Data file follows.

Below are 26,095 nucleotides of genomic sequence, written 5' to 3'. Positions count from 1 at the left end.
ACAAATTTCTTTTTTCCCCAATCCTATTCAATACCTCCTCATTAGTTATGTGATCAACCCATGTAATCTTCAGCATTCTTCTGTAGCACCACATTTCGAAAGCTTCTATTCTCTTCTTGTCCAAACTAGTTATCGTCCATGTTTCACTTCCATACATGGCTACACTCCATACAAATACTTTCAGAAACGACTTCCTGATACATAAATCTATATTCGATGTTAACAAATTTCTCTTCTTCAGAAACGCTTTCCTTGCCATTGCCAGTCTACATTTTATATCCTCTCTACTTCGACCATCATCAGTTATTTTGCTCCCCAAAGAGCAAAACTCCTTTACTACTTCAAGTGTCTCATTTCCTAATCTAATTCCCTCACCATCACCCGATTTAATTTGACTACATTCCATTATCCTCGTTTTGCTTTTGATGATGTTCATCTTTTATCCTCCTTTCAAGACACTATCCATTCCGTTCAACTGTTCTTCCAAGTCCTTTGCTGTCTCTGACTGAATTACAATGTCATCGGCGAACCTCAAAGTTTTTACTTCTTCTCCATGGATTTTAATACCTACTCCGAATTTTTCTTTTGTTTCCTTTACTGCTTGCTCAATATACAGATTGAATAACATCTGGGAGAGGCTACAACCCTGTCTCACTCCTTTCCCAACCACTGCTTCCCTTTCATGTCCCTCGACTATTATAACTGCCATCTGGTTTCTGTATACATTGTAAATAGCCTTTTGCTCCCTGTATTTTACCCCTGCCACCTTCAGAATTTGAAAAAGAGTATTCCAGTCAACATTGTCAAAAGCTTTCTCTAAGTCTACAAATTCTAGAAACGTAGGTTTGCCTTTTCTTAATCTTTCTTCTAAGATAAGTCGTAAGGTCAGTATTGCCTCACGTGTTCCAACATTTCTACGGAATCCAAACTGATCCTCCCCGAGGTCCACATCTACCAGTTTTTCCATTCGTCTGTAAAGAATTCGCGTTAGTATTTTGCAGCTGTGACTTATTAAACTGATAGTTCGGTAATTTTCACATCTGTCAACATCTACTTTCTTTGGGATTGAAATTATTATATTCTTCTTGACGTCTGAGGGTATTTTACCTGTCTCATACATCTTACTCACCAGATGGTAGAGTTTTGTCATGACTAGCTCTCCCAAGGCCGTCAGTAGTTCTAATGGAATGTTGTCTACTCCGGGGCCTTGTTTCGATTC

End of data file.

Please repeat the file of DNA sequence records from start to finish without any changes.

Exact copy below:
Below are 26,095 nucleotides of genomic sequence, written 5' to 3'. Positions count from 1 at the left end.
ACAAATTTCTTTTTTCCCCAATCCTATTCAATACCTCCTCATTAGTTATGTGATCAACCCATGTAATCTTCAGCATTCTTCTGTAGCACCACATTTCGAAAGCTTCTATTCTCTTCTTGTCCAAACTAGTTATCGTCCATGTTTCACTTCCATACATGGCTACACTCCATACAAATACTTTCAGAAACGACTTCCTGATACATAAATCTATATTCGATGTTAACAAATTTCTCTTCTTCAGAAACGCTTTCCTTGCCATTGCCAGTCTACATTTTATATCCTCTCTACTTCGACCATCATCAGTTATTTTGCTCCCCAAAGAGCAAAACTCCTTTACTACTTCAAGTGTCTCATTTCCTAATCTAATTCCCTCACCATCACCCGATTTAATTTGACTACATTCCATTATCCTCGTTTTGCTTTTGATGATGTTCATCTTTTATCCTCCTTTCAAGACACTATCCATTCCGTTCAACTGTTCTTCCAAGTCCTTTGCTGTCTCTGACTGAATTACAATGTCATCGGCGAACCTCAAAGTTTTTACTTCTTCTCCATGGATTTTAATACCTACTCCGAATTTTTCTTTTGTTTCCTTTACTGCTTGCTCAATATACAGATTGAATAACATCTGGGAGAGGCTACAACCCTGTCTCACTCCTTTCCCAACCACTGCTTCCCTTTCATGTCCCTCGACTATTATAACTGCCATCTGGTTTCTGTATACATTGTAAATAGCCTTTTGCTCCCTGTATTTTACCCCTGCCACCTTCAGAATTTGAAAAAGAGTATTCCAGTCAACATTGTCAAAAGCTTTCTCTAAGTCTACAAATTCTAGAAACGTAGGTTTGCCTTTTCTTAATCTTTCTTCTAAGATAAGTCGTAAGGTCAGTATTGCCTCACGTGTTCCAACATTTCTACGGAATCCAAACTGATCCTCCCCGAGGTCCACATCTACCAGTTTTTCCATTCGTCTGTAAAGAATTCGCGTTAGTATTTTGCAGCTGTGACTTATTAAACTGATAGTTCGGTAATTTTCACATCTGTCAACATCTACTTTCTTTGGGATTGAAATTATTATATTCTTCTTGACGTCTGAGGGTATTTTACCTGTCTCATACATCTTACTCACCAGATGGTAGAGTTTTGTCATGACTAGCTCTCCCAAGGCCGTCAGTAGTTCTAATGGAATGTTGTCTACTCCGGGGCCTTGTTTCGATTC